Riverside County cuts executive jobs and lowers salaries in attempt to save money
The Riverside County Board of Supervisors unanimously voted today to eliminate two vacant executive positions and modify the salaries of five others to save the county around $500,000 in the current fiscal year.
"This is a sign of restructuring at the government level to reduce executive management salaries in keeping with our economic conditions," Transportation & Land Management Agency Director Juan Perez told City News Service.
The board voted to permanently chop two TLMA deputy director positions -- both of which had remained unfilled in 2012-13 -- and reclassify five upper management jobs, meaning those employees are capped at salaries an average 12 percent lower than what they would have otherwise eventually been qualified to receive.
"We're trying to find savings wherever we can," Perez told the board. "We're reducing some of the top-end salary structure and combining positions ... Even though we're reducing the management structure, we can still provide the same level of service."
According to Perez, one TLMA deputy director position will remain active, but the individual occupying the post will be capped at a lower salary than in previous years.
The other four positions undergoing so-called "salary grade reductions" are: assistant director of transportation, building and safety official, code enforcement official and planning director.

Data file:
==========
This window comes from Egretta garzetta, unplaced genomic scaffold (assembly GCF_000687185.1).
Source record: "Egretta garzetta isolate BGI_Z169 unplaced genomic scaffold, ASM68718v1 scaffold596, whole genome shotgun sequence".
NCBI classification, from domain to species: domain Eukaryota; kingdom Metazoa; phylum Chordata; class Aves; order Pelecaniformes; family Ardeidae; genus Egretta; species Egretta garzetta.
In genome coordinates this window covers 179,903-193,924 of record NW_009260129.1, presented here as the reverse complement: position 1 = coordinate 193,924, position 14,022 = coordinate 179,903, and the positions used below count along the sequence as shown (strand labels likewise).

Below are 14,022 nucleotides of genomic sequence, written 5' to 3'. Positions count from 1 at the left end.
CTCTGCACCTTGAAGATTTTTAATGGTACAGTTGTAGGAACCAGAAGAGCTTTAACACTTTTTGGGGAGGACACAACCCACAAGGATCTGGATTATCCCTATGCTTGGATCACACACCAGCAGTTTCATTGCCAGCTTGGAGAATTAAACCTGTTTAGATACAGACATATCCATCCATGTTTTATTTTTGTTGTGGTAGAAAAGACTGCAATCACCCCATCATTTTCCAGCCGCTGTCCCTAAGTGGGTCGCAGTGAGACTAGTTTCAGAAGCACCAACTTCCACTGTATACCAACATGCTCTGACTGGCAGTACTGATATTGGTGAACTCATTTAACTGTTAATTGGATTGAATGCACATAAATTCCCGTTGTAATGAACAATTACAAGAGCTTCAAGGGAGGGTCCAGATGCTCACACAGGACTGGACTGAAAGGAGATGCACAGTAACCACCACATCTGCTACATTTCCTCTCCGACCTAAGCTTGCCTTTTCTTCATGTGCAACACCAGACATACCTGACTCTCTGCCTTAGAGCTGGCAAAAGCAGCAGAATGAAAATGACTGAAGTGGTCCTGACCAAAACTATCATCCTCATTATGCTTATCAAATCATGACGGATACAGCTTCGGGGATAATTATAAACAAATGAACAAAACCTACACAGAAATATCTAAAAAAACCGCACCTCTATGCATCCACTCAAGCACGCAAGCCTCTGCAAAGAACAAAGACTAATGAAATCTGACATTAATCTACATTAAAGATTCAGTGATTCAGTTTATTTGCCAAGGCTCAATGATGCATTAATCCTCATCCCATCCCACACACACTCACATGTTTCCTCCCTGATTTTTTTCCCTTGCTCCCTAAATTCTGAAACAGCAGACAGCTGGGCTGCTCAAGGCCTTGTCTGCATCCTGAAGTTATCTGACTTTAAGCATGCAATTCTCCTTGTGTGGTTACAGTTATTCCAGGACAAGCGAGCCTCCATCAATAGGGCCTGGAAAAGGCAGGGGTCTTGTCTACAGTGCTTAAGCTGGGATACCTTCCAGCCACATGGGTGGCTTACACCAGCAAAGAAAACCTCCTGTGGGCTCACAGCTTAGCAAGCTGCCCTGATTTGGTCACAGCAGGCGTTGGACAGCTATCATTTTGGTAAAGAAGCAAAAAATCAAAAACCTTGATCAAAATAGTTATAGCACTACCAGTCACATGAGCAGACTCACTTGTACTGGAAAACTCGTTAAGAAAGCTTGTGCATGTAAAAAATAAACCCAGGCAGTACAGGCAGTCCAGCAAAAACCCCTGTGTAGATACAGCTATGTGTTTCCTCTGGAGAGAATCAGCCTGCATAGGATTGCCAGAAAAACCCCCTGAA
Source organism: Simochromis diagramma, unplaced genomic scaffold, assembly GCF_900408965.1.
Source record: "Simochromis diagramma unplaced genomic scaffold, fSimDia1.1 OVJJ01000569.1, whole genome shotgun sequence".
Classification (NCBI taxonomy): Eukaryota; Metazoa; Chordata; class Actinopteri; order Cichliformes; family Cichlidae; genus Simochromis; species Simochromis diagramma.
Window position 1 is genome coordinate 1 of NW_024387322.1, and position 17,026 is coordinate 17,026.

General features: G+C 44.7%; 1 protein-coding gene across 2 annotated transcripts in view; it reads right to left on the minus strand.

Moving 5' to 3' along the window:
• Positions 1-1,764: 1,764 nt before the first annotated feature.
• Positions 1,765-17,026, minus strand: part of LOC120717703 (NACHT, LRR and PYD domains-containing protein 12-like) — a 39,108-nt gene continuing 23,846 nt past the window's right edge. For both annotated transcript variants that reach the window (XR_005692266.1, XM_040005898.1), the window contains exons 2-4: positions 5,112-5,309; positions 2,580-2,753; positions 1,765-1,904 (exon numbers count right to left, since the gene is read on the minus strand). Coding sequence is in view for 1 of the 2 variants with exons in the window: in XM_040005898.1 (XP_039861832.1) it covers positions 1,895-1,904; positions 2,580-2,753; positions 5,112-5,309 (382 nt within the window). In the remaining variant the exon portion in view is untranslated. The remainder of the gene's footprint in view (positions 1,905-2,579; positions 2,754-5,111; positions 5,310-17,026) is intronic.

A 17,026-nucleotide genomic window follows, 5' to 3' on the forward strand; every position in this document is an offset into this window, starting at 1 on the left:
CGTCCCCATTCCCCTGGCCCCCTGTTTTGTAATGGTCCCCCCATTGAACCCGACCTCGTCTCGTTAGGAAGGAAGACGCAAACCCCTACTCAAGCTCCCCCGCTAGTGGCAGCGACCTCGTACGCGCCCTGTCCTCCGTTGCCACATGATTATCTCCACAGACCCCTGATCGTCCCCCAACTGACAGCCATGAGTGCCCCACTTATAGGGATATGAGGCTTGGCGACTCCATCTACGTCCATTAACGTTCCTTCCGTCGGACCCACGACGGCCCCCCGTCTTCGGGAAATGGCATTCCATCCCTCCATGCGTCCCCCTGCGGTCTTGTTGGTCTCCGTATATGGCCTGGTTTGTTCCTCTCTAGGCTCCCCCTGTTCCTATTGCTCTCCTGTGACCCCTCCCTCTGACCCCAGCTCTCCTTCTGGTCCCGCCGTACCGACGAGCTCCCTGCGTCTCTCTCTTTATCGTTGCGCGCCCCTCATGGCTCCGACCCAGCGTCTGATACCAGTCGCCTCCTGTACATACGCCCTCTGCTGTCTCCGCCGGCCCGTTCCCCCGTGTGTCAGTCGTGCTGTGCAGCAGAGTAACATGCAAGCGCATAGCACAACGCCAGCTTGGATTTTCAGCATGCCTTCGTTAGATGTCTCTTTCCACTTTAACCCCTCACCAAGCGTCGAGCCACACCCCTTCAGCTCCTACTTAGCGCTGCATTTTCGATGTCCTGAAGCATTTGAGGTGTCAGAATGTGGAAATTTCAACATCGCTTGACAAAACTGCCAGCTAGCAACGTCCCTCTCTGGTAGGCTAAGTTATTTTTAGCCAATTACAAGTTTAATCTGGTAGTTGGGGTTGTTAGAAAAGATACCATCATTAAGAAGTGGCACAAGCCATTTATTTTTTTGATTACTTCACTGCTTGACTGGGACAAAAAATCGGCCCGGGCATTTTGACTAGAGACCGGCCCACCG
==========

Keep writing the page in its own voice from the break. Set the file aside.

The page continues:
The assistant director of transportation position, currently unoccupied, will go from a maximum potential annual salary of $224,078 to $199,429.
The building and safety manager and code enforcement official will both be capped at an annual salary of $183,213. The code enforcement slot is unoccupied but will be filled in 2013-14.
The planning director has reached the top tier of pay and benefits allowed for the position -- $191,000 -- essentially "freezing" the employee at that level under the changes authorized today by the board, according to Department of Human Resources chief Barbara Olivier.
Because the board had allocated funds for the vacant positions at the start of 2012-13 but the money will not be used, the unspent revenue is counted as a savings to the county. That accounting method plus the new ceilings placed on the five active positions will leave the county with an additional $500,000 this fiscal year, according to Olivier.
The changes will net the county an estimated $350,000 in savings in 2013-14, as well, she said.
"This is a very commendable action," said Supervisor Marion Ashley. "We're locking in the basis for long-term efficiency ... (and) making the department lean and mean."
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